By the Subaru’s erratic movements, Gilberto had deduced that, in spite of Hendrickson’s gun, there must be a continuing battle of wills being fought between him and the driver, if not also to some degree an ongoing physical contest. At first, he’d been able to see the woman and her kidnapper seeming to strike each other. But then the bright-yellow car spun 180 degrees on Bison and plunged recklessly through the cross traffic on MacArthur Boulevard. By the time he followed in the limo, with a modicum of caution, onto State Highway 73, they were well ahead of him. Although the Subaru didn’t weave from lane to lane as before, it sometimes drifted onto the shoulder before returning to the pavement.

  Rather than try to close the gap that had opened between him and the car, Gilberto remained as far back as he dared, hoping that Hendrickson might not realize he was being tailed. There was every reason to expect that, having split the scene in such a dramatic fashion, the man assumed his escape to be complete and was too preoccupied with his resisting hostage to discover otherwise.

  Gilberto considered using his burner phone to call 911 and report the carjacking. But he would be siccing the cops on a kidnapper that he himself had kidnapped. There were maybe ten thousand ways that could go wrong for him.

  Besides, he quickly realized that Hendrickson was heading toward the southern end of Newport Beach, where Hendrickson’s brother lived in one of the several guard-gated communities in a neighborhood known as Newport Coast. He was trying to get to Jane before she ghosted away from Simon Yegg’s place.

  Gilberto considered phoning her, decided against it. She’d be moving fast, her hands full. Anyway, she didn’t need a warning. She already expected that Hendrickson would have used his hostage’s phone to report her location to the battalions searching for her.

  When the Subaru left State Highway 73 at Newport Coast Drive without reducing speed, in fact accelerating with much blowing of its horn, Gilberto closed part of the gap between them.

  16

  In h
is phone call to Jane, Gilberto hadn’t mentioned the make or color of the car that Hendrickson had jacked. But as she braked at the stop sign and saw the lemon-yellow Subaru streaking along the descending curve of pavement, coming in from her left as fast as any angry hornet, there was about it an aura of menace, a threat of ruin, that spoke to the ear of her intuition. And behind it, farther uphill, in immediate confirmation, came a white Cadillac limousine.

  If Hendrickson at first intended to have his captive driver swing hard right into the entrance lane, he must have recognized the GL 550 as from his brother’s collection. The car braked and began to turn, but then corrected, aiming for the Mercedes.

  Jane reacted just quickly enough, shifting into reverse. Brief banshee wails issued from the tires of both vehicles as the Mercedes smoked backward on the blacktop and as the Subaru imprinted skid marks before rocking to a stop athwart the two-lane community drive.

  Gun in both hands, Hendrickson erupted from the car, clearly intending to open fire on Jane, but only then becoming aware of the limousine, a juggernaut in the wake of the Subaru. He squeezed off two shots at the Caddy. Starburst pocks appeared in the smooth sweep of windshield. A third round entirely dissolved the glass.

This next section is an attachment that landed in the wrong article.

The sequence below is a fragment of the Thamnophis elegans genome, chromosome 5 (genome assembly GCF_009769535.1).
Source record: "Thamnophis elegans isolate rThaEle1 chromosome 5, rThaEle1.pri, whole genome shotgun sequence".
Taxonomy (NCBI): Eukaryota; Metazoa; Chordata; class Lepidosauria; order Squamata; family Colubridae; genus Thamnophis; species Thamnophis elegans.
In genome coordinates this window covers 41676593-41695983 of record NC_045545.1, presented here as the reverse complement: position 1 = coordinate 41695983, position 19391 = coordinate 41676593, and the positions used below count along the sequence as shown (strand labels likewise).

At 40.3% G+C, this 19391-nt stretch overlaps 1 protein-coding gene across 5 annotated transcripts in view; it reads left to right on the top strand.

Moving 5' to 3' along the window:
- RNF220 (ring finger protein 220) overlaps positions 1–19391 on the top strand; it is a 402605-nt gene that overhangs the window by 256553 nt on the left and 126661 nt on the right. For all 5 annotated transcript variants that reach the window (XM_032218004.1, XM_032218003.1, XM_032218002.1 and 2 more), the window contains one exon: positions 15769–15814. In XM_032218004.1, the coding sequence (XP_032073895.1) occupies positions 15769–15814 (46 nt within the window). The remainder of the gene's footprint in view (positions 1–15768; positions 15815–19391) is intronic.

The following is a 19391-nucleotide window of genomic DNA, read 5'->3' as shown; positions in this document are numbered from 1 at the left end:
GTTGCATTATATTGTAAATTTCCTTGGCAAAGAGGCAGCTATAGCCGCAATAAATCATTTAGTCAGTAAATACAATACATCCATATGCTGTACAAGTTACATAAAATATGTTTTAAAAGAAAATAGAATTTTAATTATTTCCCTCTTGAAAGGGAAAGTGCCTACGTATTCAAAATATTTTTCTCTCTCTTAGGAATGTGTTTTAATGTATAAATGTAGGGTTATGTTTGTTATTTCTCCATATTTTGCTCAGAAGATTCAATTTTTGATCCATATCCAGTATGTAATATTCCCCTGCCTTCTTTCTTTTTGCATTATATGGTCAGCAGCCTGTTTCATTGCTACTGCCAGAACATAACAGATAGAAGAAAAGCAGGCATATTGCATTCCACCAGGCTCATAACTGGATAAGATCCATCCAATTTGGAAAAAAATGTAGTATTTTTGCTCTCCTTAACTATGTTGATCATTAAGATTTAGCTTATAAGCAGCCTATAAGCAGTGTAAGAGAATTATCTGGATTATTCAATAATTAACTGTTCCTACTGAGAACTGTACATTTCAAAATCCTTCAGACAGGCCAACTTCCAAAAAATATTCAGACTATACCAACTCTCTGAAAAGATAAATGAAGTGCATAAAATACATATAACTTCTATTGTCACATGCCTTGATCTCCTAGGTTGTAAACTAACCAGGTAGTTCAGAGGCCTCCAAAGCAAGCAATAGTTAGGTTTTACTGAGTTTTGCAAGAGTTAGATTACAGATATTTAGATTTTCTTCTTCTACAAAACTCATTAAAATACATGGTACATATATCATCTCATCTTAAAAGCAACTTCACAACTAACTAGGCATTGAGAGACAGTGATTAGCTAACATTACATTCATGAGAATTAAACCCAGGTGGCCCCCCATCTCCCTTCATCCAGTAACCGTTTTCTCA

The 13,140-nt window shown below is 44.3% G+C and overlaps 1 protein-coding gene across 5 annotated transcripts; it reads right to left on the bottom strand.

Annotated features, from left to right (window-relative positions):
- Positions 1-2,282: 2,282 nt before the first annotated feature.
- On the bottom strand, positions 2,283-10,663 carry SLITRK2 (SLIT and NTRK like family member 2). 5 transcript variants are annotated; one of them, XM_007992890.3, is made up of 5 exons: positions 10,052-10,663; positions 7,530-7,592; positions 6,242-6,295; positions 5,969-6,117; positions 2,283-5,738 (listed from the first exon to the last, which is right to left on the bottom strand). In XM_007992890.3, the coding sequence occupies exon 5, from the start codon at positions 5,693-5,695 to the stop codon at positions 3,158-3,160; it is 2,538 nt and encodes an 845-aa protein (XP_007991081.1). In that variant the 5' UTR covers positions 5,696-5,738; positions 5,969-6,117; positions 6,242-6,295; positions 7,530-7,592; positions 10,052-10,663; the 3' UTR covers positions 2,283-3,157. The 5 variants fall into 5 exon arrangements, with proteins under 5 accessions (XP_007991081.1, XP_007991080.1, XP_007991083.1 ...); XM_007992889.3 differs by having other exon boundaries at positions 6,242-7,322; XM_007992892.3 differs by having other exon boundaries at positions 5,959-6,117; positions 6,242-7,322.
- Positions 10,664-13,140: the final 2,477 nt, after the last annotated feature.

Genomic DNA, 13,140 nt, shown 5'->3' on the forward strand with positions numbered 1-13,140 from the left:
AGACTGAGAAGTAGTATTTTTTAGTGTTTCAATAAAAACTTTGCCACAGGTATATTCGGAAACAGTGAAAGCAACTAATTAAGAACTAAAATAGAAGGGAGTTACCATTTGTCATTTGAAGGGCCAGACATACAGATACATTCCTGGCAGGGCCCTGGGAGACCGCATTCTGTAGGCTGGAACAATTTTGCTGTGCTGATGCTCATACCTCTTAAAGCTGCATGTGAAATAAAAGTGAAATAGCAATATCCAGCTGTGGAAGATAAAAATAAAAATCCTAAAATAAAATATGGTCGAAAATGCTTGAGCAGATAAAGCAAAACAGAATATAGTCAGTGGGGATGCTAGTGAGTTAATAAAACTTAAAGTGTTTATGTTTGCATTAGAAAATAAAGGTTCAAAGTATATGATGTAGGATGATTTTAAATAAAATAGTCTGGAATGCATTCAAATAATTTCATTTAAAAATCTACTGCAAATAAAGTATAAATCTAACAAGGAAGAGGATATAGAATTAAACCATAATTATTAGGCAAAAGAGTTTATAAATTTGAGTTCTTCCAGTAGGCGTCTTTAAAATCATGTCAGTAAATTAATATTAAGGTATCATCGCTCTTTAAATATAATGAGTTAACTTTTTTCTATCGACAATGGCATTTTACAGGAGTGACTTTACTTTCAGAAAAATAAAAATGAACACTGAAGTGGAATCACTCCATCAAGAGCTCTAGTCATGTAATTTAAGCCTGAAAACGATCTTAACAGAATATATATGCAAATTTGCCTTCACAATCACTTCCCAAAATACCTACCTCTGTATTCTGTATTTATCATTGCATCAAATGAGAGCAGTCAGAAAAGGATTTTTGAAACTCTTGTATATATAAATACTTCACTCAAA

Jane put the Mercedes in park, exited fast and low, using the door as a shield, drawing her Heckler.

  Hendrickson hitched and stumbled sideways, out of the path of the incoming limo.

  The grinding of disc brakes and the shriek of tires molting skins of rubber on the pavement raised the expectation of a violent crash. But the impact of car and car was almost discreet: a crisp crumpling of metal, the crack of fractured plastic, the tinkle of shattered headlights cascading across the roadway.

  As Jane came out from behind the open door of the Mercedes, she was relieved to see Gilberto scramble from the limousine, his pistol in hand. Two of them against Hendrickson, drawing down on him from different directions. The bastard would have to surrender.

  Good. The last thing she wanted to do was kill him. She had other uses for him.

  As Hendrickson reeled away from the crash and regained his balance, Jane was about to order him to drop the gun when the driver of the Subaru—booted, jeaned, wearing a rhinestone-cowboy shirt—intervened. Something like a scaled-down Western hat fell from the woman’s head as she launched at Hendrickson and leaped onto his back. Her long legs clamped around his middle, as if this were a rodeo ring and he the bull that must be ridden. The impact staggered him, almost took him to his knees, and the gun flew from his grip. His rider pulled fiercely on his mane of hair with her left hand and pounded on the side of his face with her right.

  Gilberto scooped the weapon off the blacktop before Hendrickson could retrieve it.

  Jane holstered her pistol and withdrew the bottle of chloroform from a jacket pocket.

  If Hendrickson had ever been trained in physical combat, he remembered nothing he’d been taught. Bent under the weight of his assailant, he weaved in a circle, trying to reach back and tear her off, like some mad turtle offended by its own shell. His strength quickly deserted him, and he collapsed onto his side, taking his rider with him.

  Even as Hendrickson went down, Jane dropped to her knees before him. He rolled his head and glared up at her, his patrician features distorted so grotesquely by rage that he resembled a gargoyle fallen from a high parapet. His mouth twisted in a snarl, but before one word of invective could escape him, she sprayed him with chloroform, and he passed out.

  17

  As if he’d read Jane’s mind, Gilberto hurried to the GL 550, boarded it, pulled a U-turn, and reversed toward Jane where she knelt beside Hendrickson.